In Sanford Biggers’s Blossom, a piano fused with a tree plays “Strange Fruit” (in an arrangement by the artist). The song, popularized in the 1930s by Billie Holiday, protests the atrocity of lynching:
Southern trees bear a strange fruit,
Blood on the leaves and blood at the root,
Black bodies swinging in the Southern breeze,
Strange fruit hanging from the poplar trees.
The haunting lyrics suggest that the piano attached to such a tree might be interpreted as a surrogate for a violated human body.
In making this work, the artist was influenced by a 2006 incident in Jena, Louisiana, in which nooses were dangled from a tree at a local high school. The Equal Justice Initiative has found that Louisiana was one of the states in which a disproportionately high number of racial terror lynchings took place between 1877 and 1950.
More broadly, however, the piece also evokes the rich cross-cultural symbolism of trees. For instance, Biggers has cited the story of Buddha finding enlightenment under a bodhi tree. The work’s unlikely combination of the heinous and the compassionate demonstrates the artist’s paradoxical interest in multiplicities of both inspiration and interpretation.
Steel, plastic and synthetic fibers, wood, MIDI player piano system, Zoopoxy, pigment, soil, modelling clay, polyurethane foam
12 x 18 x 15 feet (365.9 x 548.8 x 457.3 cm) (show scale)
Purchase gift of Toby Devan Lewis, Charles and Amber Patton, and an anonymous donor, gift of the Contemporary Art Council, and the Mary Smith Dorward Fund
This item is not on view
Sanford Biggers (American, born 1970). Blossom, 2007. Steel, plastic and synthetic fibers, wood, MIDI player piano system, Zoopoxy, pigment, soil, modelling clay, polyurethane foam, 12 x 18 x 15 feet (365.9 x 548.8 x 457.3 cm). Brooklyn Museum, Purchase gift of Toby Devan Lewis, Charles and Amber Patton, and an anonymous donor, gift of the Contemporary Art Council, and the Mary Smith Dorward Fund, 2011.10. © artist or artist's estate (Photo: Brooklyn Museum, DIG_E_2017_The_Legacy_of_Lynching_2011.10_view01_PS11.jpg)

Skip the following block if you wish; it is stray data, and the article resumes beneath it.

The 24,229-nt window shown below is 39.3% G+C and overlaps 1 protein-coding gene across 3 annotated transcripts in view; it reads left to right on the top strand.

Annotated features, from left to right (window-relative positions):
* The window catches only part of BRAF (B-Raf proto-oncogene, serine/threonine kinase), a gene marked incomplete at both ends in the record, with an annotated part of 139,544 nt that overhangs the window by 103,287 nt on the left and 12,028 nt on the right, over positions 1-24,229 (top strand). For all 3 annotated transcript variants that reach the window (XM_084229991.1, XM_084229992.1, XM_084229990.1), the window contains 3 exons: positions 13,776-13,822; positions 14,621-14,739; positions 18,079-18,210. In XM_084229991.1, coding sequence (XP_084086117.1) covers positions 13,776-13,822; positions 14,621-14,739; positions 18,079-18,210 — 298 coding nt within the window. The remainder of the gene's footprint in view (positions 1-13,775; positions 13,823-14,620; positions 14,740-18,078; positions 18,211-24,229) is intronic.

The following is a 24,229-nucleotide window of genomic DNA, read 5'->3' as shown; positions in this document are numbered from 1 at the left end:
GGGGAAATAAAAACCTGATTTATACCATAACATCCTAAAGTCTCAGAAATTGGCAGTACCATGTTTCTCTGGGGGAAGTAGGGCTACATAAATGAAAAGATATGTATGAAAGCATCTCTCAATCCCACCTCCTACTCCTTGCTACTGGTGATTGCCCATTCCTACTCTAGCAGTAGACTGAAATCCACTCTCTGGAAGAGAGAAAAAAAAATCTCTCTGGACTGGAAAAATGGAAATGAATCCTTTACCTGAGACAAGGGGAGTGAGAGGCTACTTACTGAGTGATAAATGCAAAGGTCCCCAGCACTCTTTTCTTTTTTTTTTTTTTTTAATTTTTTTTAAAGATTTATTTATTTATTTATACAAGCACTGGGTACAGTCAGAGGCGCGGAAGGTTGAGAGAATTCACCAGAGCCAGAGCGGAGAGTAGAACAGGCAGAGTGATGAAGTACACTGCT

DIG_E_2017_The_Legacy_of_Lynching_2011.10_view01_PS11.jpg. Brooklyn Museum photograph, 2017
"CUR" at the beginning of an image file name means that the image was created by a curatorial staff member. These study images may be digital point-and-shoot photographs, when we don\'t yet have high-quality studio photography, or they may be scans of older negatives, slides, or photographic prints, providing historical documentation of the object.
The Brooklyn Museum holds a non-exclusive license to reproduce images of this work of art from the rights holder named here.
The Museum does not warrant that the use of this work will not infringe on the rights of third parties. It is your responsibility to determine and satisfy copyright or other use restrictions before copying, transmitting, or making other use of protected items beyond that allowed by "fair use," as such term is understood under the United States Copyright Act.
For further information about copyright, we recommend resources at the United States Library of Congress
, Cornell University
, Copyright and Cultural Institutions: Guidelines for U.S. Libraries, Archives, and Museums
, and Copyright Watch
For more information about the Museum's rights project, including how rights types are assigned, please see our blog posts on copyright
If you have any information regarding this work and rights to it, please contact firstname.lastname@example.org
If you wish to contact the rights holder for this work, please email email@example.com
and we will assist if we can.
Not every record you will find here is complete. More information is available for some works than for others, and some entries have been updated more recently. Records are frequently reviewed and revised, and we welcome
any additional information you might have.